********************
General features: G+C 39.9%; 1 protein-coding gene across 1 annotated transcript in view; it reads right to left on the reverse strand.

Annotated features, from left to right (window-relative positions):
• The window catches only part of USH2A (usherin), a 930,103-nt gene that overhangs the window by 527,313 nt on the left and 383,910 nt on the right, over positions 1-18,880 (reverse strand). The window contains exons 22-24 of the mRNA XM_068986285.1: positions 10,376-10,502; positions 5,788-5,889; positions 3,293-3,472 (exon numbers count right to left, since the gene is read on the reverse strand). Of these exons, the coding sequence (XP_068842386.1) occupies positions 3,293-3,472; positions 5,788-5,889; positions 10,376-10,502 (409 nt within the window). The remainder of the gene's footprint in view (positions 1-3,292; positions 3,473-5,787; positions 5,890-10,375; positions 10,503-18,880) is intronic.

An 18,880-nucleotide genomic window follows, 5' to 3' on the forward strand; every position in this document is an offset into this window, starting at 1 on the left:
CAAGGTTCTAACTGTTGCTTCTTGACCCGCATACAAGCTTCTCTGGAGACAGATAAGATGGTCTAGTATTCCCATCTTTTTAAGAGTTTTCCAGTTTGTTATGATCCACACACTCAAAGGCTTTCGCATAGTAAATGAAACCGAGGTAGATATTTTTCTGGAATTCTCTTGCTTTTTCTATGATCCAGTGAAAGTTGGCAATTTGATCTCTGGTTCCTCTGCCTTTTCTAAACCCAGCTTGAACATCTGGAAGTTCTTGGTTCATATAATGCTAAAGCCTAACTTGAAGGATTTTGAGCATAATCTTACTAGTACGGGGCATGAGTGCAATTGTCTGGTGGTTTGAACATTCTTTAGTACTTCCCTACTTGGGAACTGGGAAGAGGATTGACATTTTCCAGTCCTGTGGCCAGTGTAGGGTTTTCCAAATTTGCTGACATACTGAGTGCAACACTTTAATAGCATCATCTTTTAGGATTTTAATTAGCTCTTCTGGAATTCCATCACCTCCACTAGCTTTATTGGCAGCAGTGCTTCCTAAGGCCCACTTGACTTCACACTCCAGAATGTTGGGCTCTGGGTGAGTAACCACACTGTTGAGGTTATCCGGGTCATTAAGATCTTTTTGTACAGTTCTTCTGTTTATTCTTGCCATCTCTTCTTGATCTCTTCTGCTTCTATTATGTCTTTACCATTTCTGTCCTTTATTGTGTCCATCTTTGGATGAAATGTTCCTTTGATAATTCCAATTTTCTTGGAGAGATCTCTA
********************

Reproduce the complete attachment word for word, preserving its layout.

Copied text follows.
General features: G+C 39.9%; 1 protein-coding gene across 1 annotated transcript in view; it reads right to left on the reverse strand.

Annotated features, from left to right (window-relative positions):
• The window catches only part of USH2A (usherin), a 930,103-nt gene that overhangs the window by 527,313 nt on the left and 383,910 nt on the right, over positions 1-18,880 (reverse strand). The window contains exons 22-24 of the mRNA XM_068986285.1: positions 10,376-10,502; positions 5,788-5,889; positions 3,293-3,472 (exon numbers count right to left, since the gene is read on the reverse strand). Of these exons, the coding sequence (XP_068842386.1) occupies positions 3,293-3,472; positions 5,788-5,889; positions 10,376-10,502 (409 nt within the window). The remainder of the gene's footprint in view (positions 1-3,292; positions 3,473-5,787; positions 5,890-10,375; positions 10,503-18,880) is intronic.

An 18,880-nucleotide genomic window follows, 5' to 3' on the forward strand; every position in this document is an offset into this window, starting at 1 on the left:
CAAGGTTCTAACTGTTGCTTCTTGACCCGCATACAAGCTTCTCTGGAGACAGATAAGATGGTCTAGTATTCCCATCTTTTTAAGAGTTTTCCAGTTTGTTATGATCCACACACTCAAAGGCTTTCGCATAGTAAATGAAACCGAGGTAGATATTTTTCTGGAATTCTCTTGCTTTTTCTATGATCCAGTGAAAGTTGGCAATTTGATCTCTGGTTCCTCTGCCTTTTCTAAACCCAGCTTGAACATCTGGAAGTTCTTGGTTCATATAATGCTAAAGCCTAACTTGAAGGATTTTGAGCATAATCTTACTAGTACGGGGCATGAGTGCAATTGTCTGGTGGTTTGAACATTCTTTAGTACTTCCCTACTTGGGAACTGGGAAGAGGATTGACATTTTCCAGTCCTGTGGCCAGTGTAGGGTTTTCCAAATTTGCTGACATACTGAGTGCAACACTTTAATAGCATCATCTTTTAGGATTTTAATTAGCTCTTCTGGAATTCCATCACCTCCACTAGCTTTATTGGCAGCAGTGCTTCCTAAGGCCCACTTGACTTCACACTCCAGAATGTTGGGCTCTGGGTGAGTAACCACACTGTTGAGGTTATCCGGGTCATTAAGATCTTTTTGTACAGTTCTTCTGTTTATTCTTGCCATCTCTTCTTGATCTCTTCTGCTTCTATTATGTCTTTACCATTTCTGTCCTTTATTGTGTCCATCTTTGGATGAAATGTTCCTTTGATAATTCCAATTTTCTTGGAGAGATCTCTA